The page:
More On Legal & Compliancefrom The Advisor's Professional Library
- The New and Improved Form ADV Whether an RIA is describing its investment strategy in advertisements or in the new Form ADV Part 2, it is important the firm articulates material risks faced by advisory clients and avoids language that might be construed as a guarantee.
- Anti-Fraud Provisions of the Investment Advisers Act RIAs and IARs should view themselves as fiduciaries at all times, whether they meet the legal definition or not. Deviating from the fiduciary standard of full disclosure while courting clients may cause the advisor significant problems.
Citigroup Global Markets Inc. will pay $1.5 million for supervisory violations relating to its handling of trust funds belonging to cemeteries in Michigan and Tennessee, according to a May 27 announcement by the Financial Industry Regulatory Authority (FINRA). The regulator imposed a $750,000 fine on the firm and demanded disgorgement of another $750,000 in commissions, which will be returned to the cemetery trusts as partial restitution.
In settling these matters, Citigroup neither admitted nor denied the charges, but consented to the entry of FINRA's findings.
The securities regulator found that, from September 2004 through October 2006, Citigroup broker Mark Singer and two of his customers schemed to misappropriate more than $60 million in cemetery trust funds. One of the customers, Clayton Smart, is currently under criminal indictment arising from the scheme in Tennessee and in Michigan. His recent criminal trial in Tennessee ended in a mistrial, but he still faces criminal charges in Indiana. Smart and the second customer, Craig Bush, have been named in civil litigation arising from the scheme.
FINRA's statement said that Smart and Bush were successive owners of a group of Michigan cemeteries from which funds were believed to have been stolen. In August 2004, Smart bought the cemeteries from Bush, using trust funds that had been improperly transferred from the Michigan cemeteries themselves to a company Smart owned. Soon afterward, Smart used additional trust funds to buy cemeteries and funeral homes in Tennessee.
FINRA found that a Citigroup branch manager had recruited Singer from another broker/dealer, where the scheme originated. When Singer began working for Citigroup in September 2004, he brought nearly all of his customer accounts with him, including the cemetery trust accounts and other accounts belonging to Bush. Singer helped Bush and Smart open numerous Citigroup accounts in their own names, as well as in the names of corporate entities they owned or controlled. Singer also helped the two men deposit cemetery trust funds into some of these accounts and then make improper transfers to third parties, sometimes using conduit accounts to mask the transactions. Some of the fund transfers were disguised as fictitious investments made on behalf of the cemeteries.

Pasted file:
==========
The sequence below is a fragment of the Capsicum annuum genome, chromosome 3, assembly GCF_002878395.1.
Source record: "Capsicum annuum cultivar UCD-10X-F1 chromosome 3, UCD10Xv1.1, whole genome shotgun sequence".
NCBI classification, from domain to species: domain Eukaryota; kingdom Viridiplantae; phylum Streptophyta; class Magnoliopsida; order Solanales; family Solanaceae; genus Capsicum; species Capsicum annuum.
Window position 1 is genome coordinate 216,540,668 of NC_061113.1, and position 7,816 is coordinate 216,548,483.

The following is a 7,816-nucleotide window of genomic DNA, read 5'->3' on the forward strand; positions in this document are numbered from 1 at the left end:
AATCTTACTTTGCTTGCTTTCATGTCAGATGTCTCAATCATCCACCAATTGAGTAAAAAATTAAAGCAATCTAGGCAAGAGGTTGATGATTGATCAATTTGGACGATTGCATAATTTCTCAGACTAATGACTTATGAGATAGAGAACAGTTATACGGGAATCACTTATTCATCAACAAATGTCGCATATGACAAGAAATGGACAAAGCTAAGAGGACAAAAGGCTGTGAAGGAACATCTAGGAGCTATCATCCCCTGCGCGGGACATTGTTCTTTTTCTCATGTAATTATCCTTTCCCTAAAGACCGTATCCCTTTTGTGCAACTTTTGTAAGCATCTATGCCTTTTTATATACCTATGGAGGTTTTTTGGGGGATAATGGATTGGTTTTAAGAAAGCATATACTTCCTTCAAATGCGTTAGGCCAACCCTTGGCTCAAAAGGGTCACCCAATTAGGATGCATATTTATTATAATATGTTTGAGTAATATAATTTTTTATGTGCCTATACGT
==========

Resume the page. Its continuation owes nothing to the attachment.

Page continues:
The regulator said its investigation showed that for more than two years, Citigroup failed to reasonably supervise the handling of these accounts by inadequately responding to a succession of "red flag" events. These began in September 2004, shortly after Singer joined Citigroup. His previous employing broker-dealer warned Citigroup about irregular movement of funds involving accounts connected to the Michigan cemetery trusts-activity that occurred before Bush moved his accounts to Citigroup and while he still owned the Michigan cemeteries. After receipt of this information, Citigroup's follow-up of the activity in Bush's accounts was superficial and incomplete, FINRA found.
By November 2004, Citigroup's management became aware of rapid movement of funds involving Citigroup accounts associated with Bush and Smart-including unusual transfers of cemetery trust funds to accounts opened in the names of third parties-but failed to conduct an adequate inquiry into the matter, FINRA said. In February 2005, the firm received information indicating possible misrepresentations by Smart regarding his acquisition of hedge fund investments belonging to the Michigan cemetery trusts, which Smart used as collateral for a personal $24 million line of credit from Citigroup Private Bank. Again, Citigroup failed to conduct an adequate inquiry.
Finally, in May 2006, Citigroup received a whistleblower letter-from the principal of a company acting as a third-party trustee for the cemeteries-alleging misconduct by Singer in connection with the handling of the cemetery trusts. Among other things, the letter alleged Singer's involvement with unauthorized transfers of cemetery trust funds, as well as use of his personal email address to conduct business with the whistleblower, in an apparent attempt to bypass the firm's e-mail monitoring system. Despite the seriousness of these allegations, Citigroup failed to enhance supervision of Singer or restrict his activities, FINRA found.
Michael S. Fischer (firstname.lastname@example.org) is a New York-based financial writer and editor and a frequent contributor to WealthManagerWeb.com.